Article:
Scammers are becoming increasingly clever. Every month we hear from clients who have been scammed by letting someone take control of their computer and coerce them into paying for support for non-existent computer or account-related problems. With a little bit of knowledge of how these scams work, you won’t become a victim yourself.
Scams typically start with a website pop-up, email, phone call or text message from a well-known company such as Amazon, Windows/Microsoft, Apple, or Netflix. You are notified about a large purchase that has been or will be charged to your account – or there’s a problem with your account or device/computer. You’re told to call, click a link or talk to a fraud/account representative to confirm the purchase or account information. No matter how legitimate it sounds – It’s a scam! Read on about some of the most common scams we’ve encountered recently:
- “Someone just charged an item to your Amazon account. I’m calling to confirm the purchase or refund your money.”
- “This is the FBI and we’ve detected pornographic images on your computer. You must pay a fine right away!”
- “This is your friend Bob. Can you please buy a gift card for me so I can give to my niece – I’ll pay you back.”
- “Grandma, this is your grandson – I’m in trouble and you need to bail me out. Please don’t tell mom!”
- “Your credit card number has expired. I’m calling to get your new number or your service will be cancelled right away!”
- “I’ve hacked into your email account – I can prove it because your password is xxxxxx. I’ve got embarrassing pictures of you that I captured with your webcam. If you don’t pay up, I’ll release the the pictures to all of your contacts.”
- “Your computer protection has expired. If you don’t call right away we’re charging $399 to your account to renew the protection.”
WHAT YOU SHOULD DO: Ignore the pop-up, email, call or SMS. If you answer an unexpected phone call, don’t answer or engage with the scammer – hang up. Most likely there is no problem at all. Unfortunately you can’t trust unknown or unsolicited callers to be who they say they are, nor can you trust the name or number on Caller ID – scammers frequently used forged numbers. Never, ever allow someone you don’t know coerce you into letting them view your computer screen or allow remote access. You wouldn’t allow someone knocking on your door to come in – the same should be true for an unsolicited phone call or message.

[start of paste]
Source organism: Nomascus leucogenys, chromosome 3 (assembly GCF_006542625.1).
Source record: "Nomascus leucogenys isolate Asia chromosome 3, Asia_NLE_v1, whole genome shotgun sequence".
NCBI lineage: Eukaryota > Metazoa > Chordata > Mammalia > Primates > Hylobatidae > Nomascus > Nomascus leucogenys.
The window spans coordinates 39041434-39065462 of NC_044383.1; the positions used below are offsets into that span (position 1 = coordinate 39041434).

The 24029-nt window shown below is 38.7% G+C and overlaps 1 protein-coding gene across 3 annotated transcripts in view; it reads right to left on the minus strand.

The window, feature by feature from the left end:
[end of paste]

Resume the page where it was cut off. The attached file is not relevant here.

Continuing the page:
If in doubt, log into your account normally (not via a link in an email or telephone number provided in a recording) to check for any unrecognized activity. Or you can call the company using the phone number listed on their official website, or printed on a card you have from the company.
If you’ve already gone too far and realize that you’ve engaged in a conversation with a scammer – below are some examples of how you can quickly get out of the situation.
- “My attorney/caregiver handles all of my affairs. Contact him/her.”
- “Send me an official correspondence in the mail – you should already have my mailing address.”
Often times scammers tell you that you must act fast – so that you don’t have time to think about it, contact a trusted tech-savvy friend, family member or computer technician. Stick to your better judgement, remain in control of the conversation – or just hang up.
If you’ve already been scammed, contact us for a thorough computer security check so that we can determine when it’s safe to use your computer.